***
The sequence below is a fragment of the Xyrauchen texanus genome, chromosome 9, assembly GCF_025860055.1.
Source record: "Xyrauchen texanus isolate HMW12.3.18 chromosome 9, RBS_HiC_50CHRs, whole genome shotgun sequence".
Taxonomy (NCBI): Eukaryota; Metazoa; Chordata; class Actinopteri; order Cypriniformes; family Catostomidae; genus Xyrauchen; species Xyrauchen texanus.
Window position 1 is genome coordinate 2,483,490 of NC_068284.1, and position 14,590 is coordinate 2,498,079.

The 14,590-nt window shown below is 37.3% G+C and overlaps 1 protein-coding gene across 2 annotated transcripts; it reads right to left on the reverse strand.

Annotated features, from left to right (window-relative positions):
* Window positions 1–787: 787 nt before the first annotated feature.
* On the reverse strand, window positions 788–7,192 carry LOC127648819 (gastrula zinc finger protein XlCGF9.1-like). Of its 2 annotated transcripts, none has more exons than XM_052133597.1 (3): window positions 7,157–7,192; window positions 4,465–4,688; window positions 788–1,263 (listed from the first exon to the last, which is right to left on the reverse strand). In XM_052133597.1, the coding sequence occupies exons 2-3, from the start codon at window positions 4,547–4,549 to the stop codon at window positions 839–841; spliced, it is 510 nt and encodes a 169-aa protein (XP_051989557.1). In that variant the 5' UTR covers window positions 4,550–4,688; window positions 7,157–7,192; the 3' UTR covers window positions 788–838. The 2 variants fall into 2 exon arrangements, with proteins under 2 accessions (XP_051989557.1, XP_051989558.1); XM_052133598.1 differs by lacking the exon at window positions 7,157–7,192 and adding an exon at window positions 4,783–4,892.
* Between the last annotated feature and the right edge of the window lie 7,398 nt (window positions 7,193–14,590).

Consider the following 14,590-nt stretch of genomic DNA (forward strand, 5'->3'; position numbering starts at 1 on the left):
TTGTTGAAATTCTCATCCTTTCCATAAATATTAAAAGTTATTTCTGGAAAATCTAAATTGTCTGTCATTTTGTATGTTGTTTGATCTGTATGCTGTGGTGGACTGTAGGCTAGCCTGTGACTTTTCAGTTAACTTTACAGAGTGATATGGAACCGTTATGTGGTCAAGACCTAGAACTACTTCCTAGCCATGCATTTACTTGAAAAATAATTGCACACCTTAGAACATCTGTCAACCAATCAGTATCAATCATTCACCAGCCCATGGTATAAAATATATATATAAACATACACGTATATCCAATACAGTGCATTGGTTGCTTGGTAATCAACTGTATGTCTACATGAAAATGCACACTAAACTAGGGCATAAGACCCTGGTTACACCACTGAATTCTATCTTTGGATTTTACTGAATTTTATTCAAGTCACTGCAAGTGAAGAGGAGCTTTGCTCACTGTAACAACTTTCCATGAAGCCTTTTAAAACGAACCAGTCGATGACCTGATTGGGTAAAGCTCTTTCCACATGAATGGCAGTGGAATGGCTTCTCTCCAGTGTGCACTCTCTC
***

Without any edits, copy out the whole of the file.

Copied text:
The sequence below is a fragment of the Xyrauchen texanus genome, chromosome 9, assembly GCF_025860055.1.
Source record: "Xyrauchen texanus isolate HMW12.3.18 chromosome 9, RBS_HiC_50CHRs, whole genome shotgun sequence".
Taxonomy (NCBI): Eukaryota; Metazoa; Chordata; class Actinopteri; order Cypriniformes; family Catostomidae; genus Xyrauchen; species Xyrauchen texanus.
Window position 1 is genome coordinate 2,483,490 of NC_068284.1, and position 14,590 is coordinate 2,498,079.

The 14,590-nt window shown below is 37.3% G+C and overlaps 1 protein-coding gene across 2 annotated transcripts; it reads right to left on the reverse strand.

Annotated features, from left to right (window-relative positions):
* Window positions 1–787: 787 nt before the first annotated feature.
* On the reverse strand, window positions 788–7,192 carry LOC127648819 (gastrula zinc finger protein XlCGF9.1-like). Of its 2 annotated transcripts, none has more exons than XM_052133597.1 (3): window positions 7,157–7,192; window positions 4,465–4,688; window positions 788–1,263 (listed from the first exon to the last, which is right to left on the reverse strand). In XM_052133597.1, the coding sequence occupies exons 2-3, from the start codon at window positions 4,547–4,549 to the stop codon at window positions 839–841; spliced, it is 510 nt and encodes a 169-aa protein (XP_051989557.1). In that variant the 5' UTR covers window positions 4,550–4,688; window positions 7,157–7,192; the 3' UTR covers window positions 788–838. The 2 variants fall into 2 exon arrangements, with proteins under 2 accessions (XP_051989557.1, XP_051989558.1); XM_052133598.1 differs by lacking the exon at window positions 7,157–7,192 and adding an exon at window positions 4,783–4,892.
* Between the last annotated feature and the right edge of the window lie 7,398 nt (window positions 7,193–14,590).

Consider the following 14,590-nt stretch of genomic DNA (forward strand, 5'->3'; position numbering starts at 1 on the left):
TTGTTGAAATTCTCATCCTTTCCATAAATATTAAAAGTTATTTCTGGAAAATCTAAATTGTCTGTCATTTTGTATGTTGTTTGATCTGTATGCTGTGGTGGACTGTAGGCTAGCCTGTGACTTTTCAGTTAACTTTACAGAGTGATATGGAACCGTTATGTGGTCAAGACCTAGAACTACTTCCTAGCCATGCATTTACTTGAAAAATAATTGCACACCTTAGAACATCTGTCAACCAATCAGTATCAATCATTCACCAGCCCATGGTATAAAATATATATATAAACATACACGTATATCCAATACAGTGCATTGGTTGCTTGGTAATCAACTGTATGTCTACATGAAAATGCACACTAAACTAGGGCATAAGACCCTGGTTACACCACTGAATTCTATCTTTGGATTTTACTGAATTTTATTCAAGTCACTGCAAGTGAAGAGGAGCTTTGCTCACTGTAACAACTTTCCATGAAGCCTTTTAAAACGAACCAGTCGATGACCTGATTGGGTAAAGCTCTTTCCACATGAATGGCAGTGGAATGGCTTCTCTCCAGTGTGCACTCTCTC